Back in the modern day, Maia’s search for the answers of her past is also helping shape her future. For a very long time now she’s been quite closed off (the reason why is revealed quite late in the novel) but some of the answers she gets as well as the company she keeps is quite influential in her evolution to embrace something new and take a chance. I really did love her journey to find her ‘blood’ family and the clarity that it gave her in some aspects. It was also a very strong part of the novel, rather than her own developing romance, which is kind of more like a bonus of her journey to Brazil to find out the truth about herself. Not every question is answered – I find that this book left me with quite a few questions about things. How were they chosen? Why? Where is the 7th sister? What is the deal with Pa Salt and his mysterious fortune? Why do the adopted daughters not even know what he did for a living? Is he even {redacted}? I don’t know, I have all these questions and I can only assume that as I continue on with the series, I will begin to get all the pieces I need to solve the puzzle. The other sisters are mostly only in this book briefly at the beginning but I am already intrigued by a couple of them – the last chapter also sets up the next book.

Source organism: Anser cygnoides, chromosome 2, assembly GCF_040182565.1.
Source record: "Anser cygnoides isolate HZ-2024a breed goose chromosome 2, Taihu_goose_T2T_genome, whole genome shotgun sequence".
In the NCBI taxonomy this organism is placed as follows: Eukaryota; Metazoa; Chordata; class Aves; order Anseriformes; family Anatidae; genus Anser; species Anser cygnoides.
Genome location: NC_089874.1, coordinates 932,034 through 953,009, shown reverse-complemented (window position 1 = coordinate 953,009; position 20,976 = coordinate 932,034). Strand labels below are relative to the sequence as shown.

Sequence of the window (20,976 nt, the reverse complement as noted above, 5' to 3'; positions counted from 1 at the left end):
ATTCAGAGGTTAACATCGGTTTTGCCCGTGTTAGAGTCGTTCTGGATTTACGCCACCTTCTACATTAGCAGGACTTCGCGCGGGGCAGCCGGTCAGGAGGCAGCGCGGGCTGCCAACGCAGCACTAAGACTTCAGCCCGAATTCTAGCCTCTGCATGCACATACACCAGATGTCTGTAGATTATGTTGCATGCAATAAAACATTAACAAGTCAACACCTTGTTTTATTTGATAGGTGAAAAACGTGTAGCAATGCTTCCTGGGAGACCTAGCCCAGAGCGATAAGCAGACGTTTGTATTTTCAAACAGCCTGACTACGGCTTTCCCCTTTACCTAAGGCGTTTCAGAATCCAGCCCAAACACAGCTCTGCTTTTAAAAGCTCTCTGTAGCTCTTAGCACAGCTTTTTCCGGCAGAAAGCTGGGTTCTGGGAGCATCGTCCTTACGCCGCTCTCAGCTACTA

I actually really want to dive right into the next book but I’ve told myself I’ll appreciate them a bit more if I space them out a bit, so at least a book, maybe two, in between each one.


Book #132 of 2019

As a bonus, I also am counting this one towards my participation in the Reading Women Podcast Challenge for 2019. I’m going to use it for prompt #23 – Any book from a series. This is the first in The Seven Sisters series. It’s the 18th book completed for this challenge.

4 responses to “Review: The Seven Sisters by Lucinda Riley

  1. 👏 Smashed through it! Glad to hear you liked it!!
    I loved the parts about the construction of Christ the Redeemer. Especially the tiles and how the women would inscribe the backs. How lovely was that?!

  2. Marg says:

    I really enjoyed the parts about the statue. I think Cece’s book might be my next audio

  3. […] Any book from a series – The Seven Sisters by Lucinda Riley. My review. […]

Leave a Reply

Fill in your details below or click an icon to log in: Logo

You are commenting using your account. Log Out /  Change )

Google photo

You are commenting using your Google account. Log Out /  Change )

Twitter picture

You are commenting using your Twitter account. Log Out /  Change )

Facebook photo

You are commenting using your Facebook account. Log Out /  Change )

Connecting to %s

This site uses Akismet to reduce spam. Learn how your comment data is processed.

%d bloggers like this: